The surprising history of sweet potato pie that will make you think twice about pumpkin.
After nine black churchgoers were killed at the Emanuel African Methodist Episcopal Church in Charleston, Rose McGee traveled to South Carolina from Minnesota with 56 sweet potatoes pies in tow.
They were made with love by McGee and several volunteers, who just wanted to do their part in the wake of a senseless tragedy. It wasn't the first time she was moved to act. Through her volunteer organization, Sweet Potato Comfort Pies, McGee and volunteers make and deliver sweet potato pies to families in need, first responders, and public servants as a way of community-building. She also made and drove down 30 pies to demonstrators in Ferguson, Missouri, and worked with a group of First Nations women out of Omaha, Nebraska, to deliver sweet potato pies to people demonstrating at Standing Rock.
Why sweet potato pie? Raised in rural Jackson, Tennessee, McGee feels the delicious dessert has always had a special place in her heart. Her grandmother and great-grandmother would make the pie and offer it to friends and neighbors in times of joy and grief.
"Some people, it may have been cake or it may have been something else, maybe a pot of soup," McGee said. "... Whatever that happens to have been, it's time to bring it back because we really do need some healing in our country, in our society, in our world. And sweet potato pie is what resonated with me."
McGee is not alone. Some people might try to tell you differently, but sweet potato pie is not just pie.
Behind every rich and decadent bite of sweet potato pie, there's also tradition, joy, struggle, and love, especially for the black community. In fact, the history behind sweet potato pie is as rich and exquisite as the dessert itself:
In the 18th and most of the 19th century, pretty much anything that made it to America, was picked, built, created or made better by a slave.
Sweet potatoes were growing in popularity among wealthy white Southerners, but it was black people doing the planting, harvesting, and cooking. So American sweet potato recipes, including pies, were created and refined by black people. Before long, the vegetable was a culinary staple of any Southern kitchen.
Even though slaves were working with sweet potatoes in the big house, most slave quarters didn't have the right equipment or heat sources at the ready to efficiently and adequately bake a pie.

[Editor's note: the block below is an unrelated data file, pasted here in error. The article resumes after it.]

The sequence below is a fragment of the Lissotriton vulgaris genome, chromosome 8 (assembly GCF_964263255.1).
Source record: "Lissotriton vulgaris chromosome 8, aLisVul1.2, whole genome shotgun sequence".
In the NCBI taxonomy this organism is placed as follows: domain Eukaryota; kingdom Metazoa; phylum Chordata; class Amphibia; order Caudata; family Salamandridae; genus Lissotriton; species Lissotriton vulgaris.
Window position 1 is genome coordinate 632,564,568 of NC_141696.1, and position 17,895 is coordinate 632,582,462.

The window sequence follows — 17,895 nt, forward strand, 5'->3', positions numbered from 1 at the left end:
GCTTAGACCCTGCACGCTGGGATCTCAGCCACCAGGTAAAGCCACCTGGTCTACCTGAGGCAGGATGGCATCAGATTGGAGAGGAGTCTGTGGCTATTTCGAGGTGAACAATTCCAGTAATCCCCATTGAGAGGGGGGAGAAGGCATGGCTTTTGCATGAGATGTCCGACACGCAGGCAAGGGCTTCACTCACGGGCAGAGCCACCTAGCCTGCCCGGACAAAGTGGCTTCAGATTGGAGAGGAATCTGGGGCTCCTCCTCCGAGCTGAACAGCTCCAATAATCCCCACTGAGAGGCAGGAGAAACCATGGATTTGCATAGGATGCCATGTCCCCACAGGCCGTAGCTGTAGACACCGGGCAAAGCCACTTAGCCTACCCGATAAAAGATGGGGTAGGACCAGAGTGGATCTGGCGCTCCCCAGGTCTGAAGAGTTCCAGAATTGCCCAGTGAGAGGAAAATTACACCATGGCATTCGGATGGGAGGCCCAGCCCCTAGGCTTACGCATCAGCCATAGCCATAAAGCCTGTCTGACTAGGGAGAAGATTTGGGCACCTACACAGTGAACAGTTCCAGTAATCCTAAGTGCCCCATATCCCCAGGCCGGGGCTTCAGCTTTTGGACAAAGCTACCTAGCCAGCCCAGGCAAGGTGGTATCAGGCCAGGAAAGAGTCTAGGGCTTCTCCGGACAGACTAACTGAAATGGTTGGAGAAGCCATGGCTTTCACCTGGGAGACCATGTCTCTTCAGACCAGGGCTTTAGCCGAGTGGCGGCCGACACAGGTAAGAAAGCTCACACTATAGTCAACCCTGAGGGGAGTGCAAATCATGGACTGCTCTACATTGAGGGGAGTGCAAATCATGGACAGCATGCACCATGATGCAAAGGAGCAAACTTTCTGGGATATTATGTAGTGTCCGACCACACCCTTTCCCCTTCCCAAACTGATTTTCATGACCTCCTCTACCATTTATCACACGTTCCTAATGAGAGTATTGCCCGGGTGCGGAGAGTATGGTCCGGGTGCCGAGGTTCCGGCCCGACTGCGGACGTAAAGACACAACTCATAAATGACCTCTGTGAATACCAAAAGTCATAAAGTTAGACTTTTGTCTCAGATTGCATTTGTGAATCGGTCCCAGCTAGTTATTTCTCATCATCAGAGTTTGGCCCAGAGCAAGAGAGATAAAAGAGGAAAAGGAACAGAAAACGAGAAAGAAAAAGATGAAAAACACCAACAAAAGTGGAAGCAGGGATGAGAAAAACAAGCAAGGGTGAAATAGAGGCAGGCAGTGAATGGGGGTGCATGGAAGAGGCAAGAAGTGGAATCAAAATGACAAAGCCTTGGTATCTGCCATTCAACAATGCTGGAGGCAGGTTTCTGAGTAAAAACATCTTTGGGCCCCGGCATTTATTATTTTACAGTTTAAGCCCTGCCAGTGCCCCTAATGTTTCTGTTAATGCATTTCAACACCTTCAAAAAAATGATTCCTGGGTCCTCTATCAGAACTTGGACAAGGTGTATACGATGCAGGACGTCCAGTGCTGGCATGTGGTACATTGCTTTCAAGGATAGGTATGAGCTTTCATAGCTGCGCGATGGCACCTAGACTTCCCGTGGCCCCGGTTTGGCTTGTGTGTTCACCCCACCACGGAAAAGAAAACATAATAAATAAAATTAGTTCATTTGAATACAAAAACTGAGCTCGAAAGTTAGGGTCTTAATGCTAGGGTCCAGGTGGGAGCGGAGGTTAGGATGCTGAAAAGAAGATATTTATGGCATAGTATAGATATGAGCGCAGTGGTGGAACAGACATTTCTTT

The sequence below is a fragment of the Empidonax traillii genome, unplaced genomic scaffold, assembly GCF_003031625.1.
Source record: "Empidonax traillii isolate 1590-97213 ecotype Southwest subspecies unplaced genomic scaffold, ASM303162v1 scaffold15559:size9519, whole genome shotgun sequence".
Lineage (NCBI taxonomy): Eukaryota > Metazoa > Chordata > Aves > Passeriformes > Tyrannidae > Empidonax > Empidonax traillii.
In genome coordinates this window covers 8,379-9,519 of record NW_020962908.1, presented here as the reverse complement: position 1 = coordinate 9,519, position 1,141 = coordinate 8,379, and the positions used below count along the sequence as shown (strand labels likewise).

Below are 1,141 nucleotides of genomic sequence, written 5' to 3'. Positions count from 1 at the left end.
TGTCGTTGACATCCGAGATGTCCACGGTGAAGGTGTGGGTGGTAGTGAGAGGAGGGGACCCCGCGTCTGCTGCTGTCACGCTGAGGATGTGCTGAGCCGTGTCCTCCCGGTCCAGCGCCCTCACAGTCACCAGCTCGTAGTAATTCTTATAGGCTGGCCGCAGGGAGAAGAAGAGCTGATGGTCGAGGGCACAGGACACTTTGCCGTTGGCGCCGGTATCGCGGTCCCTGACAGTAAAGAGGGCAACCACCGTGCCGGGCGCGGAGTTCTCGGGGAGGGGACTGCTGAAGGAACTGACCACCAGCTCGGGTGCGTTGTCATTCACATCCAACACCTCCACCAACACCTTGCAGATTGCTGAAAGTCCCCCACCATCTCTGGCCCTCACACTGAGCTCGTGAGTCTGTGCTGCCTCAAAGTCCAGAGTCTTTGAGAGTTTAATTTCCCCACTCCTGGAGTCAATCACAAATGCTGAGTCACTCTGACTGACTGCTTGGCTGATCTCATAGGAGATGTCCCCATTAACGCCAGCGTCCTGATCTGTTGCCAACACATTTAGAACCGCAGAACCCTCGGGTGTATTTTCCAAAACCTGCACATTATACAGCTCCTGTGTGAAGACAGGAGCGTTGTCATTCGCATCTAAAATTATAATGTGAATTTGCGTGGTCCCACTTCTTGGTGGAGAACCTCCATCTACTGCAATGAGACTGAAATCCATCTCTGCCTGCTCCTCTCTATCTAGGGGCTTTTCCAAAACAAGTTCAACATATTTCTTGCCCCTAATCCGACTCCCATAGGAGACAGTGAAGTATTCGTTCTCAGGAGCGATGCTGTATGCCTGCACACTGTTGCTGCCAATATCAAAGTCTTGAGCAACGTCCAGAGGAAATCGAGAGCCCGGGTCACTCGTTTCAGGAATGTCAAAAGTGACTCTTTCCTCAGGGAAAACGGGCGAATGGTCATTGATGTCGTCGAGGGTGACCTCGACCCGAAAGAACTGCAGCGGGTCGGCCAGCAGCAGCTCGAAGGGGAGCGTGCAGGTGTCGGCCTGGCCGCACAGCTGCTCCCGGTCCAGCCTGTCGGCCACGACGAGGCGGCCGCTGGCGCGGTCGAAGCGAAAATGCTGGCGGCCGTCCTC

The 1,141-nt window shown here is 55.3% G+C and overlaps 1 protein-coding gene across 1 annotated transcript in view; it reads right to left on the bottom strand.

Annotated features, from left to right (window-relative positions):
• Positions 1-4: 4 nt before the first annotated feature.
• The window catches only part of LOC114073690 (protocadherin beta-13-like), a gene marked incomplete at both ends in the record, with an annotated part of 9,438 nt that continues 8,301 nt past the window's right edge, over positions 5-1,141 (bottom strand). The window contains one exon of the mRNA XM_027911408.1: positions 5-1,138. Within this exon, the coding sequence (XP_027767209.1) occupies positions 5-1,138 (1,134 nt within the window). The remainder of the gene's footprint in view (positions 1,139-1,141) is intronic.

Slaves in the Caribbean were known to pour boiling sugarcane on top of sweet potatoes to cook them, essentially creating the "candied yams" so popular today. (Note: Sweet potatoes and yams are two different vegetables. I can't stress this enough.)
Only after slavery ended and black people had access to better equipment and key ingredients did sweet potato pies begin to find a place in black kitchens.
After all, sweet potatoes were still a common crop in the South, and when properly stored they were available year-round. Plus, unlike with apples or cherries, just one sweet potato of size could make an entire pie. Still, they were reserved for special occasions because sugar, eggs, and ingredients like cinnamon or nutmeg were expensive and difficult to come by.
But it would be a scientist, not a chef, who would forever cement sweet potatoes into black culinary history.
In the early 20th century, George Washington Carver, a black scientist and inventor, developed more than 100 uses for sweet potatoes including postage stamp glue and and synthetic rubber. He also came up with his own recipe for sweet potato pie, which featured sliced rounds instead of the typical mash. His research and push to black farmers helped popularize the vegetable, and recipes began to circulate in books and periodicals across the country.
Before long, sweet potato pie was a staple in black kitchens across the country and woven in black history.
Today, it's still common to see sweet potato pies in black and Southern households to celebrate family reunions, special occasions, and holidays, particularly Thanksgiving.
It's the epitome of comfort food; creamy and rich with a tender and flaky crust. Some jazz it up with bourbon, rum, or candied nuts. But even at its simplest, sweet potato pie speaks to the soul. It's the perfect expression of care and gratitude.
“There's the joy I see among the volunteers who come and make the pies, and they want to do something," McGee said. "We have to keep moving and bring on hope, the best way we can ... if it's baking cookies or making a pot of soup, or making candy, whatever. It just happens to be for me, sweet potato pie."
Whether you're serving one for a celebration, to strangers in need of support, or for your family at the holidays, each slice is sliver of compassion. And there's always room for that.
Ready to take your dessert spread to the next level? Add sweet potato pie to your next celebration.
This recipe is from Abby Fisher, a former slave turned business owner and cookbook author. Her book, "What Mrs. Fisher Knows About Southern Cooking," was published in 1881, an impressive feat for a black woman at the time considering Fisher did not know how to read or write.
135 years later, her sweet potato pie recipe still holds up.
Abby Fisher's Sweet Potato Pie:
Two pounds of potatoes will make two pies. Boil the potatoes soft; peel and mash fine through a cullen-der (colander) while hot; one tablespoonful of butter to be mashed in with the potato. Take five eggs and beat the yelks (yolks) and whites separate and add one gill of milk (one half cup); sweeten to taste; squeeze the juice of one orange, and grate one- half of the peel into the liquid. One half teaspoonful of salt in the potatoes. Have only one crust and that at the bottom of the plate. Bake quickly.
Food writer and author Laura Schenone suggests baking Abby's pie for 45 minutes in a 400-degree oven.